Hundreds step out on Cannock Chase charity walk

A grandfather from Staffordshire who has been dubbed 'Mr Happy' after losing the ability to be sad teamed up with a sports commentator to lead more than 700 people in a charity walk.

Hundreds step out on Cannock Chase charity walk

Hundreds of walkers joined in the fight against dementia by taking part in the Alzheimer's Society Memory Walk at Cannock Chase.

Malcolm Myatt, aged 68, of Hednesford, has vascular dementia and is known as 'Mr Happy' as his condition means he no longer feels sadness. The former lorry driver was joined by his wife, Kath, 63, and grandsons Aaron, five, and three-year-old Dominic on the walk.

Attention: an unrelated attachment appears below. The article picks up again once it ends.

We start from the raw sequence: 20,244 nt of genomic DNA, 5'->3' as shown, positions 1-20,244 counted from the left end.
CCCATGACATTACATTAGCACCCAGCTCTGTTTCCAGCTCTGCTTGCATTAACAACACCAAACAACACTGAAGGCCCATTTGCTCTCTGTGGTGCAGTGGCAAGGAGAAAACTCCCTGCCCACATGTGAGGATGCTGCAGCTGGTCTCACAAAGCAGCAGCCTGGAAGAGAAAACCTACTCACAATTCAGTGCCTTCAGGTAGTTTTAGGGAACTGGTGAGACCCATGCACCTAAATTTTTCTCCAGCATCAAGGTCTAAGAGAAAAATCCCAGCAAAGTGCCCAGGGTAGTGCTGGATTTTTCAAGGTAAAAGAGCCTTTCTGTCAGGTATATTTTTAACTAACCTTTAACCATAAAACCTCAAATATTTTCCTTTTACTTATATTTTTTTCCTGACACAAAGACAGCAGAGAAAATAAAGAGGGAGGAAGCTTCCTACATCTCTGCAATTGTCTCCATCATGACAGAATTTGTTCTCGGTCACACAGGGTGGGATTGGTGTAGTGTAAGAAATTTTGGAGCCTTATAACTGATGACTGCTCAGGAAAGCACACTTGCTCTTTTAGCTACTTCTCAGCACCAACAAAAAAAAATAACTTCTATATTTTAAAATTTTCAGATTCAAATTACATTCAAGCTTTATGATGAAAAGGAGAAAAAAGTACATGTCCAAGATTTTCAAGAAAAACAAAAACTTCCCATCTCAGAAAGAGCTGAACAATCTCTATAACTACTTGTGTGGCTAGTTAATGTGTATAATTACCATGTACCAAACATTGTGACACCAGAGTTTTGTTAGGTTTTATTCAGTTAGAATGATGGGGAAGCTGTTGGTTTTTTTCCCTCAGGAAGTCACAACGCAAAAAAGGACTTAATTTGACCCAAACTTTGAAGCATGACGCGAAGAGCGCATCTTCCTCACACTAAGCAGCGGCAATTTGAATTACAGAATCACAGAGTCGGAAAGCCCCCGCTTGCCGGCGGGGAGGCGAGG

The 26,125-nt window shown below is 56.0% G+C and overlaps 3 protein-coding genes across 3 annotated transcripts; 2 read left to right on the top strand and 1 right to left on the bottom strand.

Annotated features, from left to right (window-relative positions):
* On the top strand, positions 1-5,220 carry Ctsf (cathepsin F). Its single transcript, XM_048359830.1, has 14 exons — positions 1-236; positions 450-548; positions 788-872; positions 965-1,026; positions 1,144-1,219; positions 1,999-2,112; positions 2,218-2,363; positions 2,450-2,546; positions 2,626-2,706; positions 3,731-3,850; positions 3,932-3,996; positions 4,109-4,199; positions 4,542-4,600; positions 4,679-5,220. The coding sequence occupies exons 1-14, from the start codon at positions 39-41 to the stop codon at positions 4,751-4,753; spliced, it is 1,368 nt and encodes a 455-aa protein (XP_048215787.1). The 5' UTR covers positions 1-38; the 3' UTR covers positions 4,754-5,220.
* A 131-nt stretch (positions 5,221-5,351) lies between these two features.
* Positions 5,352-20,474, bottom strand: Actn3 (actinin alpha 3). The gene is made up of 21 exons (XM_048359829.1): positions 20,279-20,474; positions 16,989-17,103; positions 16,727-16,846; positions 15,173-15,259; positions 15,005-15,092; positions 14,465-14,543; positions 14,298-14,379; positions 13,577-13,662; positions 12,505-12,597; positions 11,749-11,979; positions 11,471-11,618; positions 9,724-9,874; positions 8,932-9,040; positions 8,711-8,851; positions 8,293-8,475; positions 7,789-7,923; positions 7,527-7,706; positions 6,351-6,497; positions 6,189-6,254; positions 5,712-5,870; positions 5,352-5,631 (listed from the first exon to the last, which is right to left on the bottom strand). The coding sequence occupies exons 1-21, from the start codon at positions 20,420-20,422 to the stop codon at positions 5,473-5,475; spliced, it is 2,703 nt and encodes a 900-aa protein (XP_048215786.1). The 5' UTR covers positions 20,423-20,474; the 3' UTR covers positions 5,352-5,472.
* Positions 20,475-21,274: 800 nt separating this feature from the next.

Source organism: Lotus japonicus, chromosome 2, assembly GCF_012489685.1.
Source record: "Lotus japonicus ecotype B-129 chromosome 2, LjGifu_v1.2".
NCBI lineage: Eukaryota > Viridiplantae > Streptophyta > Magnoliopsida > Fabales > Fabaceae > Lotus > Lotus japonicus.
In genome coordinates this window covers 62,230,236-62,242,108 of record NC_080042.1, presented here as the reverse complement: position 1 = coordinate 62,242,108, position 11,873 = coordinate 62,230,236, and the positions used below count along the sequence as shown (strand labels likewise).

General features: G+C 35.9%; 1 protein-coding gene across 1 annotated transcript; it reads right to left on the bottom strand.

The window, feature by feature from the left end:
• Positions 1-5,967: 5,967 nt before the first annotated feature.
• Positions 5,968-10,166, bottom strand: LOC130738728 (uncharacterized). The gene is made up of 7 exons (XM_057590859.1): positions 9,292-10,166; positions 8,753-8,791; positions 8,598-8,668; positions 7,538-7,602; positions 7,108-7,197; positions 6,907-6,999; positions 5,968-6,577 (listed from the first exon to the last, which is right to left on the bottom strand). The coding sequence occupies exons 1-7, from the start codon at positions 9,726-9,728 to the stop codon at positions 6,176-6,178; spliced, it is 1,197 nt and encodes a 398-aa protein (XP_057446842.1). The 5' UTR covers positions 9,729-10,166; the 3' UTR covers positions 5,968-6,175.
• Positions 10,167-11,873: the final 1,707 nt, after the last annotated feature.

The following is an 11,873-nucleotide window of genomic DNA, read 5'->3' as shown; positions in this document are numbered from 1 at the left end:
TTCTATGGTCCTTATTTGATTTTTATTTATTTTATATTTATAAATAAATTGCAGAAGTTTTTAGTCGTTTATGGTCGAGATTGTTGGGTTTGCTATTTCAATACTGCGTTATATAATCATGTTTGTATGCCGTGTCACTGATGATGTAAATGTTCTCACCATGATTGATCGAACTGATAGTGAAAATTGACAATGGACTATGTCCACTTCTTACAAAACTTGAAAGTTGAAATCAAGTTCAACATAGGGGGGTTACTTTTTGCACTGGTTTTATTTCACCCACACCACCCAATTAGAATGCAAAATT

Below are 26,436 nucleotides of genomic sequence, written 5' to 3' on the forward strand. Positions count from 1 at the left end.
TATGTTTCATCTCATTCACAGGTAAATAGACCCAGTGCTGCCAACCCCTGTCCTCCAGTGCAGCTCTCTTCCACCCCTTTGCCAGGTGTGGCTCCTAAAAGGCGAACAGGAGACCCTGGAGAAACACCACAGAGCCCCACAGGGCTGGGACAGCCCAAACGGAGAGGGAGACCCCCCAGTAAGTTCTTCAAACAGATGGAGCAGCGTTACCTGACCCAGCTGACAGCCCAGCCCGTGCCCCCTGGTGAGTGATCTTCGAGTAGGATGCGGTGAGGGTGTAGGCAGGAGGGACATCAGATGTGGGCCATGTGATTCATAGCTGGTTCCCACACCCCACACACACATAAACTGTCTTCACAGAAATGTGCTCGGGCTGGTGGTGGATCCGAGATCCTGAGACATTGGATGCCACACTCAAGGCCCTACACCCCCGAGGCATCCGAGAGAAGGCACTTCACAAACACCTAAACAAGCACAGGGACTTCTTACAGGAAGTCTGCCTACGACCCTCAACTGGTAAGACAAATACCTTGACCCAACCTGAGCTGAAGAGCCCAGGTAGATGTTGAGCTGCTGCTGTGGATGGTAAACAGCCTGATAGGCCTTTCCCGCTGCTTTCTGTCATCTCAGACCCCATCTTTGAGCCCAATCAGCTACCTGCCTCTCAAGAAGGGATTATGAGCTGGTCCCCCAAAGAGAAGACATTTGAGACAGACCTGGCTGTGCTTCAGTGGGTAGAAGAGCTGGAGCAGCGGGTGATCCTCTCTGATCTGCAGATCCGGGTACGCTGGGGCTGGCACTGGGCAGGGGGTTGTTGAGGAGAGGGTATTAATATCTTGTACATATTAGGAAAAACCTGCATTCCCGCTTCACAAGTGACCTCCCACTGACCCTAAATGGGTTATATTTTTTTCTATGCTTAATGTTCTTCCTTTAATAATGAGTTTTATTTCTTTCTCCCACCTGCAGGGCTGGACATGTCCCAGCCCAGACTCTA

"It's unbelievable so many took part in the walk. I'm really chuffed," he said.

Sports commentator Rupert Bell, from radio station TalkSport, also led the walk.

He said: "My mother had dementia so I know what a cruel condition it can be and the devastating impact it has on families."

Among those supporting the walk was 18-year-old Emma Fletcher, of Longdon Green, volunteering in memory of her grandmother, Marjorie, who had Alzheimer's and died in 2008.

She was eventually left unable to recognise her own granddaughter. Emma said: "When I started out virtually nobody had heard of Alzheimer's. It's really good to see so many people supporting the walk. It shows just how much awareness has grown."

Emily Weighill, community fundraiser for the Alzheimer's Society, said: "Support for the walk has been magnificent.

"More than three times as many people took part this time compared to last year, and we expect to smash our target of raising £15,000, which is great.

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